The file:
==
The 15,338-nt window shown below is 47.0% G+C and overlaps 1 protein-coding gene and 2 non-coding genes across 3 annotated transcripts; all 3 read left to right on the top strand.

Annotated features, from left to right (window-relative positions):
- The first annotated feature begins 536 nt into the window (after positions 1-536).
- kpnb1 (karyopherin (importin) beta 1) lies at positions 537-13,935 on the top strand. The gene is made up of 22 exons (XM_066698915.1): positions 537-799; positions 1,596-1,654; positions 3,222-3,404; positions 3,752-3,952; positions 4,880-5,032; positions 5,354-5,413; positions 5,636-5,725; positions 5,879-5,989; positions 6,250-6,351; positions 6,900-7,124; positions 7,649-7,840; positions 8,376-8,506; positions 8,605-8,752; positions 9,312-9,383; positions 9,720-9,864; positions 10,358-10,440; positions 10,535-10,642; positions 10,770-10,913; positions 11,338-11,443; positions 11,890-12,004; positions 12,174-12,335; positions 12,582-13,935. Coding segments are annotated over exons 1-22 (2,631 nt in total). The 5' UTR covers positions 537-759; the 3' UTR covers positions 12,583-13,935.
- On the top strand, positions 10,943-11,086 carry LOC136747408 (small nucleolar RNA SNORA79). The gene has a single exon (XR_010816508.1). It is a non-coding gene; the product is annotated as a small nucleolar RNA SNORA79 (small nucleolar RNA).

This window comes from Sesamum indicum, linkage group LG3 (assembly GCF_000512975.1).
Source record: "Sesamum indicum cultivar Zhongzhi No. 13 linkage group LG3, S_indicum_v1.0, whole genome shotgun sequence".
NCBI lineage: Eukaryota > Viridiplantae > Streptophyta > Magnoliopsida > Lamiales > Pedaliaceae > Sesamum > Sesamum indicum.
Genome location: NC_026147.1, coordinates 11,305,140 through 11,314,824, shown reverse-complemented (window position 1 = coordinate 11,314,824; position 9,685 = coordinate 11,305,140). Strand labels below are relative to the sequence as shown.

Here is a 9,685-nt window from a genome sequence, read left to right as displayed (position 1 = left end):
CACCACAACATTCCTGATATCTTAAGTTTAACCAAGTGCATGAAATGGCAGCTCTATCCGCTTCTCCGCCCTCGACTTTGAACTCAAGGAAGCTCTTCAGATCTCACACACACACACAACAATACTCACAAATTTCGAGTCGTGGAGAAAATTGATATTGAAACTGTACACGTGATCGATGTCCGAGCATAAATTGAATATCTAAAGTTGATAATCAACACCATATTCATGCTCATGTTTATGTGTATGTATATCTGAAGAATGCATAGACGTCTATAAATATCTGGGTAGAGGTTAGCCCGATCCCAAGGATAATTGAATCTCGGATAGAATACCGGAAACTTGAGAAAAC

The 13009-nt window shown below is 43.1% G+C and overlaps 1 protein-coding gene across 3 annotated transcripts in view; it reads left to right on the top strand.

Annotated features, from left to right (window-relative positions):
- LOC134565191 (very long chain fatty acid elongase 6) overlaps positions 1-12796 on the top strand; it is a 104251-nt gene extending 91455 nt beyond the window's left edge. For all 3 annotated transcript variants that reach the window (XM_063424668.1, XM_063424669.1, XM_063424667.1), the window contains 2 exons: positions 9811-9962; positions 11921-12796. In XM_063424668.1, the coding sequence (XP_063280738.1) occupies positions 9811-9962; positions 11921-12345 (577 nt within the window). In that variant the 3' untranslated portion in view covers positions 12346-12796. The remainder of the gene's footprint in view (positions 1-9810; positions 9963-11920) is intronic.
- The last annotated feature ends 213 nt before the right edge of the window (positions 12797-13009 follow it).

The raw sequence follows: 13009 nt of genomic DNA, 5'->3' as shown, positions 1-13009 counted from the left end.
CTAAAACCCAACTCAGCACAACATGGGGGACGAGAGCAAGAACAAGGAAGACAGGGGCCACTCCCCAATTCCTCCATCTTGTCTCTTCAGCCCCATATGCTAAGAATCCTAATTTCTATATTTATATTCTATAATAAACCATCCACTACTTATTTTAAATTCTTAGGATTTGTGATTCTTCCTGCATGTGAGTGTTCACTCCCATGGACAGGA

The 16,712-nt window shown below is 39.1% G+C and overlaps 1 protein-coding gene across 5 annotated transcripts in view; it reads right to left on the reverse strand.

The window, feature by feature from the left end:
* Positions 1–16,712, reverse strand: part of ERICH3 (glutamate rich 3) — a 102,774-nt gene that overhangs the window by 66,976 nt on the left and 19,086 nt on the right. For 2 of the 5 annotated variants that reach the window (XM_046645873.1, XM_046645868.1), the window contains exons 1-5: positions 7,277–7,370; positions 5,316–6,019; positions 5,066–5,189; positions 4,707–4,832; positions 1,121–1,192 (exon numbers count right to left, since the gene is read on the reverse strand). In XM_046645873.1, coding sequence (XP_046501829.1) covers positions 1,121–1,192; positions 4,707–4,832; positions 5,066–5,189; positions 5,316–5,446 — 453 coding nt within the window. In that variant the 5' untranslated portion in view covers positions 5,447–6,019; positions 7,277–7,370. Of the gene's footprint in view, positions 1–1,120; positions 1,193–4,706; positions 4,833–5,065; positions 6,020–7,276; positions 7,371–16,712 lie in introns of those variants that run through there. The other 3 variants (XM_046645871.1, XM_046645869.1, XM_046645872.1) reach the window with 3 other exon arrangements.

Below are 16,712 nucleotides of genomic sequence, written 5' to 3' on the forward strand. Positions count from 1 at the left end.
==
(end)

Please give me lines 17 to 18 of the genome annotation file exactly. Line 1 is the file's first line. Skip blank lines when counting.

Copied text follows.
CTAAAACCCAACTCAGCACAACATGGGGGACGAGAGCAAGAACAAGGAAGACAGGGGCCACTCCCCAATTCCTCCATCTTGTCTCTTCAGCCCCATATGCTAAGAATCCTAATTTCTATATTTATATTCTATAATAAACCATCCACTACTTATTTTAAATTCTTAGGATTTGTGATTCTTCCTGCATGTGAGTGTTCACTCCCATGGACAGGA

The 16,712-nt window shown below is 39.1% G+C and overlaps 1 protein-coding gene across 5 annotated transcripts in view; it reads right to left on the reverse strand.